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Re: Your M.B.A.'s Don't Have What It Takes

Postby Eric » Sat Apr 05, 2014 7:19 pm

johann wrote:Earning a degree and performing on the job are two different things. You can't blame a school, if a grad turns in a lackluster performance in a management job, for instance. Same as law - a lawyer may have gone to a great law school but his clients fare badly at trial. Is it the school's fault?

Schools can teach you - but they can't give you abilities you just don't have -- interpersonal skills, etc. Getting marks is one thing. Performing on the job is a whole 'nother animal. Hopefully, a good school can favourably influence that performance. Certainly, no school can guarantee it. A superior school may have better odds, though.

And that's the "proof of the pudding," Eric. The whole phrase is "The proof of the pudding is in the eating." I think it slightly pre-dates Dr. Bear. ...Yes, it does, at least somewhat. I checked and its origins are in the early 14th Century -- and I think we can safely say that's the pre-Bear era. :)

Johann


Johann

I didn't make Dr. Bear the author of the"proof of the pudding", I made sure to write Dr Bear used that saying and he used it to make a point.
Interesting to know that it originated in 14 century. Yes predated Dr. Bear era but again I didn't make Dr. Bear an author :-).

I agree on the point that it's up to the individual and their abilities to perform on the job market.
But as you state some schools may do a better job in teaching. Maybe personal attention in a small sises classes.
But also latest technology and awesome research facilities, working with leading professors and scientists on assignments in the grad school prepare the graduate to succeed and excel on the job?

I know companies line up to get graduates from selected schools for a reason.

The I would like to ask why for example today leading companies that would consider a state university student for internship, today don't even look at the resume. They only look at students from schools like Stanford, Cal Tech or MIT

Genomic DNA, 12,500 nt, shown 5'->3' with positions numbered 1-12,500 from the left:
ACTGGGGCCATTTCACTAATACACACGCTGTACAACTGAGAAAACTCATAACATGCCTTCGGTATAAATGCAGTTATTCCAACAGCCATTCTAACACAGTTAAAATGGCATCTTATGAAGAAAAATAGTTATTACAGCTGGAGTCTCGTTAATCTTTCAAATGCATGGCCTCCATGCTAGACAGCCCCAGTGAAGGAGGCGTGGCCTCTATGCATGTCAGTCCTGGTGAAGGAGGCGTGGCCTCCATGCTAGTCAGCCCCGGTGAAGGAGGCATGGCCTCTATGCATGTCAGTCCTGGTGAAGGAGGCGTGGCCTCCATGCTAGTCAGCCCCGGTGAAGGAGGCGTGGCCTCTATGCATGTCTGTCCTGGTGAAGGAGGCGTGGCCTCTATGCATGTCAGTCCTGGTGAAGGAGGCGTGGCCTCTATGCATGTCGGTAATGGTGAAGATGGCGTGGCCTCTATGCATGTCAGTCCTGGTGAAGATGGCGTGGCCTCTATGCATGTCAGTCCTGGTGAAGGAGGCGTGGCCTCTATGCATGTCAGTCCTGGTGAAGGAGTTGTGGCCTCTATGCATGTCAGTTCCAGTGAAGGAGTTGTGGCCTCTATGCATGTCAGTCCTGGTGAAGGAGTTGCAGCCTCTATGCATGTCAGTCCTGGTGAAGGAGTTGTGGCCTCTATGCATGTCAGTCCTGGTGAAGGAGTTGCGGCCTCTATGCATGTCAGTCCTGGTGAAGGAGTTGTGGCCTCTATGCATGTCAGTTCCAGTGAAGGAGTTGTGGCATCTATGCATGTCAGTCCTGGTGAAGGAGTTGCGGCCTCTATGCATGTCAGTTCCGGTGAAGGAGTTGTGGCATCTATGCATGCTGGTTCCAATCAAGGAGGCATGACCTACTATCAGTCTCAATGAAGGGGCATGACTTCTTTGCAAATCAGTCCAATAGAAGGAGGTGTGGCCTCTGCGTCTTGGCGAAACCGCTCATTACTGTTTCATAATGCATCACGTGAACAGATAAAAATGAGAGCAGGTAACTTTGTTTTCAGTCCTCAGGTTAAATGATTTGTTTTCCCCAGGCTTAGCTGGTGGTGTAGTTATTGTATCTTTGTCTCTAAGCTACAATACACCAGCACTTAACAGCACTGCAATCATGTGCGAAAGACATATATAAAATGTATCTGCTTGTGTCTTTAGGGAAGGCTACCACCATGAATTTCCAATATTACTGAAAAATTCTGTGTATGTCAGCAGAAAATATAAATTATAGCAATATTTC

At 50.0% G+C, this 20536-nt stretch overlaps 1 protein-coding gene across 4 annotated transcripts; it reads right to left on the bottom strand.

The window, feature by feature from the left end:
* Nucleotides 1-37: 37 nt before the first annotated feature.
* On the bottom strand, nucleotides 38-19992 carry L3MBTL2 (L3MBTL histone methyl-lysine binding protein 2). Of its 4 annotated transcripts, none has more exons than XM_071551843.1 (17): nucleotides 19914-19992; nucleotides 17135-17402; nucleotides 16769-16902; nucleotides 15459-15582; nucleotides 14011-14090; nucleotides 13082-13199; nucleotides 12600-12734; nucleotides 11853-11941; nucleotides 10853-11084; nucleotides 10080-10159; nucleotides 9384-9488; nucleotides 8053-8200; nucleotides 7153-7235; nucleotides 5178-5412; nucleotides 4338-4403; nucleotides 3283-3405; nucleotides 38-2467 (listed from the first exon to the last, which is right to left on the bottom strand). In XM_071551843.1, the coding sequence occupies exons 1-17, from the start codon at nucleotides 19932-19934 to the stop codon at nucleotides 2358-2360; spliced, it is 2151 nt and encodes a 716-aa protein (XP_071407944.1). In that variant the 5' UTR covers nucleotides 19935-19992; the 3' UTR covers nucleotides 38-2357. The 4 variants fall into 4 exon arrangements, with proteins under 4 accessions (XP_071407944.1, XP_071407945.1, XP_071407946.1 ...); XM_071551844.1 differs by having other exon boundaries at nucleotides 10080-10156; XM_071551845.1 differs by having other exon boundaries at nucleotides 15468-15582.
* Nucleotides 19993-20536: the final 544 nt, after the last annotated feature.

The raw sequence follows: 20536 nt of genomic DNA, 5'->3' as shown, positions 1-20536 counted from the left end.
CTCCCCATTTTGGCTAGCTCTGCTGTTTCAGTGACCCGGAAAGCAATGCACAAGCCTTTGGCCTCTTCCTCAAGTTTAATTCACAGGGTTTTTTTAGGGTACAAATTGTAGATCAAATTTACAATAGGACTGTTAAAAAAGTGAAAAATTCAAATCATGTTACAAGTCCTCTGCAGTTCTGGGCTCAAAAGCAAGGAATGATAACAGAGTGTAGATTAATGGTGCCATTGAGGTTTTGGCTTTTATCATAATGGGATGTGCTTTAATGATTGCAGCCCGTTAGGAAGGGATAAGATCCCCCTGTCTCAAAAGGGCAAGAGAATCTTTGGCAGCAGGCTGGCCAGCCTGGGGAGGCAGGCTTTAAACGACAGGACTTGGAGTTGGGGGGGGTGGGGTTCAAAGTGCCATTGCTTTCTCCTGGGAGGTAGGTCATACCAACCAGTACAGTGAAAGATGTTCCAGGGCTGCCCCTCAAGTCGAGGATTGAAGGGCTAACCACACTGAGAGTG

?
I'm talking about a friend who was kind enough to accept a kid I know in to Northrop Grumman internship this summer.
In his words we no longer even consider other schools applicants.

Why is that final year graduates from top MBA business school get job offers in their final year 2 of the MBA program.
Why is a state univ graduate doesn't get 3 job offers on their final year of the MBA. Nor did I at WGU when I earned my MBA.
Thanks God I have a good career, the MBA provided a tool set that expanded my abilities etc.
Eric

"The best social program is a good job,"
President Ronald Reagan
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Re: Your M.B.A.'s Don't Have What It Takes

Postby johann » Tue Apr 08, 2014 12:43 am

Eric wrote:I didn't make Dr. Bear the author of the"proof of the pudding", I made sure to write Dr Bear used that saying and he used it to make a point.
Interesting to know that it originated in 14 century. Yes predated Dr. Bear era but again I didn't make Dr. Bear an author .

I know you didn't, Eric. Your statement was perfectly plain -- and I, of course, misused it totally. Guilty! :) Just a joke on my part - suggesting that the ancient phrase somewhat pre-dated even the venerable Dr. Bear. Just a good-natured jibe from someone who's in the same age group as he is. We septuagenarians have to play our little jokes on each other ... make our little digs. :smile: Well, at least I do... Dr. Bear probably has bigger fish to fry.

As to your statements - yes, well-expressed and I can't disagree - or I'd look very stupid! :) As you said, schools vary widely in instruction and learning environment and grads of some are much more in demand than grads of the lesser schools. And as I said, when a grad screws up in the workplace, it's not always directly traceable to his/her school.